Co-contractive stiffness control in an antagonistic robotic arm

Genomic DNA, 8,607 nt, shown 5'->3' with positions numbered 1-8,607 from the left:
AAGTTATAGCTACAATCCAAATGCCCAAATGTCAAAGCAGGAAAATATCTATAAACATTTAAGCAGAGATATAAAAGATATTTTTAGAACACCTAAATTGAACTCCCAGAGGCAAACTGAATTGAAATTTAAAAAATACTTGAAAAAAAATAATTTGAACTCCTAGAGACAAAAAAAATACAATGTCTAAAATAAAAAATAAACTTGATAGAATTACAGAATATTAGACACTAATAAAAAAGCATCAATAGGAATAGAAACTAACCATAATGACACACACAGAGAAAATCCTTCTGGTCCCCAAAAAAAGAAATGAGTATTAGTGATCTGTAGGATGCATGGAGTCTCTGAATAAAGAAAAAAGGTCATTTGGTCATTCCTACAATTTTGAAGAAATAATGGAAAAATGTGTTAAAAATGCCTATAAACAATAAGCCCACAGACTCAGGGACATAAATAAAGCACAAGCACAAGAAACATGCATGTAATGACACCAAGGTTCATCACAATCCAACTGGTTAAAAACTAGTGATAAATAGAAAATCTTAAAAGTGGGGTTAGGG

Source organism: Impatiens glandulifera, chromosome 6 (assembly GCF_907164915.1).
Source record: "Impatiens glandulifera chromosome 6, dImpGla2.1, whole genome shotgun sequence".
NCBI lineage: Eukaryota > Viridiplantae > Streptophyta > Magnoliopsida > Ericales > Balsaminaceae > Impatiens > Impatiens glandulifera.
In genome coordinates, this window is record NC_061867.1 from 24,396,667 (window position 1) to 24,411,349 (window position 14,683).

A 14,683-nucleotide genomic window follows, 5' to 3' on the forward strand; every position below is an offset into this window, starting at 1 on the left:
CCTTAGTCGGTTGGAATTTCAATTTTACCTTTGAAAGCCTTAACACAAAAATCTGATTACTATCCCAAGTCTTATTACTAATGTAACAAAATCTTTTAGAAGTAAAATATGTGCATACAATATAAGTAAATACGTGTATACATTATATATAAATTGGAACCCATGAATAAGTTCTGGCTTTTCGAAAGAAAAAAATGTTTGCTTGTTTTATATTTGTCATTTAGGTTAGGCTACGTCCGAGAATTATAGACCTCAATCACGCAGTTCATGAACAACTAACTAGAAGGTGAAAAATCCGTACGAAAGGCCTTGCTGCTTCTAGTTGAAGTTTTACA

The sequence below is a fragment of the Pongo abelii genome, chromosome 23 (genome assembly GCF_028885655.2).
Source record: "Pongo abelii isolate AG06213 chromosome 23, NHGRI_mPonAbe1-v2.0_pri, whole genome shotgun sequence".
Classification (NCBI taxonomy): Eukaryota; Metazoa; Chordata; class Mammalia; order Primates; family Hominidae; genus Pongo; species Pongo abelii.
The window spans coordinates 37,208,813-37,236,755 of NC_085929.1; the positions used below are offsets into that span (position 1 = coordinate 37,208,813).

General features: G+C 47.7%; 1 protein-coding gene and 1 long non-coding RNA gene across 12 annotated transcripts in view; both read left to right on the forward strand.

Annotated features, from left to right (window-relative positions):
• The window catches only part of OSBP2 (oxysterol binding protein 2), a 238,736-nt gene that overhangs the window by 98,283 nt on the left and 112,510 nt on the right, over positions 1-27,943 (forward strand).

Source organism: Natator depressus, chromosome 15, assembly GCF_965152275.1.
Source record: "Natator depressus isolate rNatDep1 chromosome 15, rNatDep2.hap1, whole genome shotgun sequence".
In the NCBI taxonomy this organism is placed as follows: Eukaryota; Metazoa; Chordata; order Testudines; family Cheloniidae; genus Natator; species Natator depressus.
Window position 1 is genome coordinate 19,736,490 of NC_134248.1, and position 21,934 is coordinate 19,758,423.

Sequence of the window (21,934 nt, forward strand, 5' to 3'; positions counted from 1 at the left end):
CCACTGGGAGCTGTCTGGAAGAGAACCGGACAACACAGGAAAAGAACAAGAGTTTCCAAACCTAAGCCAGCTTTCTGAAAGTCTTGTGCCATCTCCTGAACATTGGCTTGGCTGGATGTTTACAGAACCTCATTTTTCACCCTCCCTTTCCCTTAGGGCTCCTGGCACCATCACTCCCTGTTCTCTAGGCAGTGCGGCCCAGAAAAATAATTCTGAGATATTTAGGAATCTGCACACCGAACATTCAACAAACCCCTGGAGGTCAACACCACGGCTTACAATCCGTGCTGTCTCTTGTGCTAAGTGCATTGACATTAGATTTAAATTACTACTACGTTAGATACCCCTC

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In order for robots to truly cooperate with humans in human-made environments, research is ongoing to create anthropomorphic robotic systems. Human performance is a good benchmark to aim for because human motor control is very versatile, compliant and energy efficient. This research aimed to build and operate an antagonistic robot arm that uses co-contraction to variate the stiffness of the arm in a way that is very similar to human motor control. For this we have built a 1-link robot arm driven by two motors with antagonistic springs that together determine both position and stiffness of the joint. The goal was to test and control the system and compare simulations to the real robot. Eventually the position of the motors that control the stretch of the springs could be controlled by a biologically plausible learning algorithm. The results of this research can help to create robots that are safe to operate alongside humans, and also have more human like movements and behaviour than current robots. The results can also improve our insight in human motor control and aid in developing better models for computational motor control.
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